This hypothesis is clearly impossible to test in its general form. What can be tested are hypotheses about the accuracy with which specific sets of characteristics are attributed to the members of group X by the members of group Y—provided we can determine the true distribution of these characteristics in group X. For obvious reasons, little research of this sort has been done, and the findings have been highly divergent. In at least one study of attitudes toward an ethnic group (Armenians in California) there was a negative relationship between the actual characteristics of the group and the stereotype of it held by nonmembers (LaPiere 1936).
There are many hypotheses about the circumstances under which stereotypes (in the sense of group concepts) are likely to be accurate or inaccurate. One of the most plausible is that of Roger Brown (1965), who argues that beliefs about members of a particular social group are most likely to be accurate if the group consists of people playing a defined social role—for example, the members of a particular occupation, caste, or sex. In this case, “what is prescribed for the category is ordinarily performed by the category and expected from the category” (ibid., p. 172). Social life would be almost impossible if this were not so.
A very widely held belief is that the stereotypes held by educated people are in general more accurate than those of the uneducated and that the concepts of social scientists are most accurate of all. This is certainly Lippmann's view, and it seems very reasonable; however, it has not been demonstrated.
When members of two different ethnic groups are asked to rate both themselves and each other in the Katz and Braly manner, two things usually occur. One is that the array of characteristics selected by group X as most typical of itself is similar to the array of characteristics selected by group Y as most typical of group X. The other is that socially desirable characteristics are more likely to be emphasized in a group's description of itself, while undesirable characteristics are more likely to be emphasized in the description of a group by members of another group—especially if there has been a recent history of conflict between the two groups. A representative study is that of Reigrotski and Anderson (1959), in which large numbers of Belgians, Dutch, French, and Germans were asked to characterize both themselves and the other three nationality groups. From a list of 12 adjectives the ones most frequently selected by the Germans to describe themselves were (in order): hardworking, brave, intelligent, practical, progressive, and peace-loving. On the other hand, the French thought the Germans were most characteristically: domineering, hardworking, cruel, progressive, brave, and intelligent.
When there is agreement between a group's image of itself and the image that members of a second group have of the first, this is usually taken as evidence for a substantial “kernel of truth” in both sets of stereotypes (e.g., Vinacke 1949). The tendency of members of a group to see themselves more favorably than members of other groups see them is generally considered to be a reflection of ethnocentrism; this tendency has been widely demonstrated. In the case of low-status groups, however, such as the American Negroes, lower-caste Hindus, and people in depressed areas, even their own stereotypes of themselves may be unfavorable (Bayton 1941; Bayton & Byoune 1947; Rath & Sircar I960; Hughes et al. 1960, pp. 244-311).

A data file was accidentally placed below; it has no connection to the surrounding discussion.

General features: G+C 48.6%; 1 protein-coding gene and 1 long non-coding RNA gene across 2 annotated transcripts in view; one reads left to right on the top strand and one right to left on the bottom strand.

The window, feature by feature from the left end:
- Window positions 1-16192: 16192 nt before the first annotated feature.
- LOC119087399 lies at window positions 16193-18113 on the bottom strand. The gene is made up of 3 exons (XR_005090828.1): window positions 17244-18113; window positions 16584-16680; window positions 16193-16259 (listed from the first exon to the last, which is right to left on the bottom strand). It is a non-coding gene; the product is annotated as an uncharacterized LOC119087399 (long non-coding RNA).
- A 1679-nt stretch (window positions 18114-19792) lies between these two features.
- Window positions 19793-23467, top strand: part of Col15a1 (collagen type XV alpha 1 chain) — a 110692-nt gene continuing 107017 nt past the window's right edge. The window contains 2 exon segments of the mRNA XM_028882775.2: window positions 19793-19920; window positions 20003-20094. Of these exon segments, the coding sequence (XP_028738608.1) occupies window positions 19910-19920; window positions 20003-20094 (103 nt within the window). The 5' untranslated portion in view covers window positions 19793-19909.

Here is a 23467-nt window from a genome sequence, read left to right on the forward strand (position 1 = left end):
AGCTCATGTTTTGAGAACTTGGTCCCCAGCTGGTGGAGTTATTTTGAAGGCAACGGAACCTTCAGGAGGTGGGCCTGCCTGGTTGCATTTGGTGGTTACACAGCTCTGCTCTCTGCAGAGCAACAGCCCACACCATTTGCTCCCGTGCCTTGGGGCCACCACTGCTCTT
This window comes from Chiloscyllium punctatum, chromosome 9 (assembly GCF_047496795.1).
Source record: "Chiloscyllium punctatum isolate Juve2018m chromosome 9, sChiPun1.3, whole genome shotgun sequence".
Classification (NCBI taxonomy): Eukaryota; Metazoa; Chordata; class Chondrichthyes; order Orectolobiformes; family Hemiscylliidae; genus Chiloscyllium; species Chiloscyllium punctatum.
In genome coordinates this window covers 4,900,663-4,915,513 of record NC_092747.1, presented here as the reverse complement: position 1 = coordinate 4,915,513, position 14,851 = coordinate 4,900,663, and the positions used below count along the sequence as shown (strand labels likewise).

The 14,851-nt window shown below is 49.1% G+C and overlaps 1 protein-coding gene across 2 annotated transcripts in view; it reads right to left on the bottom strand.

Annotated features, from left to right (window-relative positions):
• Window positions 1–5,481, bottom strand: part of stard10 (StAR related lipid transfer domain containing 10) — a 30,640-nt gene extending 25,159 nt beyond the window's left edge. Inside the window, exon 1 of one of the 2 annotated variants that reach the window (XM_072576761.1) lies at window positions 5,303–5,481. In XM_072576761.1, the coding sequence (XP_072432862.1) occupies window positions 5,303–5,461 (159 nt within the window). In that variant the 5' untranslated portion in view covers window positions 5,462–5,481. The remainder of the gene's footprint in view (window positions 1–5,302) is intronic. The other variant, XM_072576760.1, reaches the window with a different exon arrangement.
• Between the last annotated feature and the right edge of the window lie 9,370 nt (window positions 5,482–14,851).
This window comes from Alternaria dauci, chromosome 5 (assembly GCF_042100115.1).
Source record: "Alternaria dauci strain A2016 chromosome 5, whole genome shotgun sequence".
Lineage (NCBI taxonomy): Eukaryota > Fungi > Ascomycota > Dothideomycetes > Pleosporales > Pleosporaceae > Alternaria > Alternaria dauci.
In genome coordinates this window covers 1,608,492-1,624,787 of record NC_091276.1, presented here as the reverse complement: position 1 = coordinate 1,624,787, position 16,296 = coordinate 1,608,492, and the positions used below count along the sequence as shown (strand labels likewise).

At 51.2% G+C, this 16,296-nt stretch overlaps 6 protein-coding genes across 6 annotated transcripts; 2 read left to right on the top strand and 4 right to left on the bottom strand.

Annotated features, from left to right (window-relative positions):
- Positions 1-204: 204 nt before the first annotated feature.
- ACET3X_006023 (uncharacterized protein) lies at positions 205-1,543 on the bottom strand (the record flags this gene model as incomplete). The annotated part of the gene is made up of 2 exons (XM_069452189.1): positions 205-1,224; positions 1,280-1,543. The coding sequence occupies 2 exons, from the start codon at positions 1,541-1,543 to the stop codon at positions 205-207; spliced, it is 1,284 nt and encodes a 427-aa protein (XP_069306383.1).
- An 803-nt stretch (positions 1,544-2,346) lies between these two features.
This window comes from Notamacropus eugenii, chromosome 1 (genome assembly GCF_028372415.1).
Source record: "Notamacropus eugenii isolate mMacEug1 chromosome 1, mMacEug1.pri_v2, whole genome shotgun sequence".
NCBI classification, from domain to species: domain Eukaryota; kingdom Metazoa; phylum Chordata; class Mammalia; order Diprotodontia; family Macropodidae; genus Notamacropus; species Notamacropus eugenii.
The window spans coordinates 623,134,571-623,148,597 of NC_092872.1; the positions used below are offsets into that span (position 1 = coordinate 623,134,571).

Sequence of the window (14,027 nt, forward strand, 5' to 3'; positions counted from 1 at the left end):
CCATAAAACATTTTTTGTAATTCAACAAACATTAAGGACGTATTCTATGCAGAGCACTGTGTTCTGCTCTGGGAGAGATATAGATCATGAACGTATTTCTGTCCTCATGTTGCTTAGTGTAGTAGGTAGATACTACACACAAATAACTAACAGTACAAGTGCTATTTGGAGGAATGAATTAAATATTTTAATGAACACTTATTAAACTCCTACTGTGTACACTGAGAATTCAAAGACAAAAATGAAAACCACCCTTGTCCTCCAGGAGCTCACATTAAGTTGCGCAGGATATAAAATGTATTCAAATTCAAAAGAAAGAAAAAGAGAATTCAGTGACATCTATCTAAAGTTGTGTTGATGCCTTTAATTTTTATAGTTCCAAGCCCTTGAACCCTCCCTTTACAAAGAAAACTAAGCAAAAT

Although in the great majority of studies the term “stereotype” has been used to mean “group concept,” with no attempt to determine either the adequacy of the concept in representing its object or the quality of thinking of the person using the concept, there has been some research in which the investigator tried to study stereotypes in Lippmann's sense of the term. Most of these studies have dealt with ethnic stereotypes, and the major conclusion has been that the more unfavorable an individual's attitude is toward members of a particular group, the more likely are his concepts of such group members to be stereotypes in Lippmann's sense (Bettelheim & Janowitz 1950; Adorno et al. 1950; Secord 1959).
The confusion in the meaning assigned to the term “stereotype” by different authors, especially the contrast in usage by the majority of empirical workers and the majority of textbook writers, has led to a good deal of discussion of the basic concept or concepts involved in the term. Two of the best articles on this subject are those of Fishman (1956) and Vinacke (1957). In the opinion of the present writer, the broad and undiscriminating usage of the noun “stereotype” is now too well established to be dislodged.
The extreme diversity of research on stereotypes has inhibited authors from attempting to review the entire field. (A review and bibliography of research on ethnic stereotypes can be found in Klineberg 1950 and in Harding et al. 1954.)
Bayton, James A. 1941 The Racial Stereotypes of Negro College Students. Journal of Abnormal and Social Psychology 36:97-102.
Bayton, James A.; and Byoune, Ethel 1947 Racio-National Stereotypes Held by Negroes. Journal of Negro Education 16:49-56.
Bettelheim, Bruno; and Janowitz, Morris (1950) 1964 Social Change and Prejudice, Including Dynamics of Prejudice. New York: Free Press. → A reprinting of the authors' Dynamics of Prejudice, with a reassessment of its findings.